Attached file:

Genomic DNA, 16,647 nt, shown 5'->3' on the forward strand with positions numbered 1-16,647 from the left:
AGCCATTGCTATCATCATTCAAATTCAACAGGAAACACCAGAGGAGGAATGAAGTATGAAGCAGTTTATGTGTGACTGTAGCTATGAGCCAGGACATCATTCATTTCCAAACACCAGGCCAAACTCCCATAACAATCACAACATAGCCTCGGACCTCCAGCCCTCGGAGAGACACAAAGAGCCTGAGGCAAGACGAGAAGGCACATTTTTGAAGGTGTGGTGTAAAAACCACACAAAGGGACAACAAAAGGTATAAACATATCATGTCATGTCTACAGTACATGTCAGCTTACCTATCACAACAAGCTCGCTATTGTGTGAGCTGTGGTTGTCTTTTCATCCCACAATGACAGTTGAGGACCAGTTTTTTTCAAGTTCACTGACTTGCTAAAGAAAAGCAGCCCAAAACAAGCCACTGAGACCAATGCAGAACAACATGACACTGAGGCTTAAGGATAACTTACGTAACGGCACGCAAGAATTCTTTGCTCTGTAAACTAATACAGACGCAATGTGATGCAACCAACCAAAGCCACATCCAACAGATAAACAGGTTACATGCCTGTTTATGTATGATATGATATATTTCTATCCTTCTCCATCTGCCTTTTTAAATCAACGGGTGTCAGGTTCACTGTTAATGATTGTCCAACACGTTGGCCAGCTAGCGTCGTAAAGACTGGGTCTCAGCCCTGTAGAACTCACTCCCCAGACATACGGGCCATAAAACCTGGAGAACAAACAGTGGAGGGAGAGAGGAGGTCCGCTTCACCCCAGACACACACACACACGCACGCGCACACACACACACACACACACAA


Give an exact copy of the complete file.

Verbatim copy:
Genomic DNA, 16,647 nt, shown 5'->3' on the forward strand with positions numbered 1-16,647 from the left:
AGCCATTGCTATCATCATTCAAATTCAACAGGAAACACCAGAGGAGGAATGAAGTATGAAGCAGTTTATGTGTGACTGTAGCTATGAGCCAGGACATCATTCATTTCCAAACACCAGGCCAAACTCCCATAACAATCACAACATAGCCTCGGACCTCCAGCCCTCGGAGAGACACAAAGAGCCTGAGGCAAGACGAGAAGGCACATTTTTGAAGGTGTGGTGTAAAAACCACACAAAGGGACAACAAAAGGTATAAACATATCATGTCATGTCTACAGTACATGTCAGCTTACCTATCACAACAAGCTCGCTATTGTGTGAGCTGTGGTTGTCTTTTCATCCCACAATGACAGTTGAGGACCAGTTTTTTTCAAGTTCACTGACTTGCTAAAGAAAAGCAGCCCAAAACAAGCCACTGAGACCAATGCAGAACAACATGACACTGAGGCTTAAGGATAACTTACGTAACGGCACGCAAGAATTCTTTGCTCTGTAAACTAATACAGACGCAATGTGATGCAACCAACCAAAGCCACATCCAACAGATAAACAGGTTACATGCCTGTTTATGTATGATATGATATATTTCTATCCTTCTCCATCTGCCTTTTTAAATCAACGGGTGTCAGGTTCACTGTTAATGATTGTCCAACACGTTGGCCAGCTAGCGTCGTAAAGACTGGGTCTCAGCCCTGTAGAACTCACTCCCCAGACATACGGGCCATAAAACCTGGAGAACAAACAGTGGAGGGAGAGAGGAGGTCCGCTTCACCCCAGACACACACACACACGCACGCGCACACACACACACACACACACAA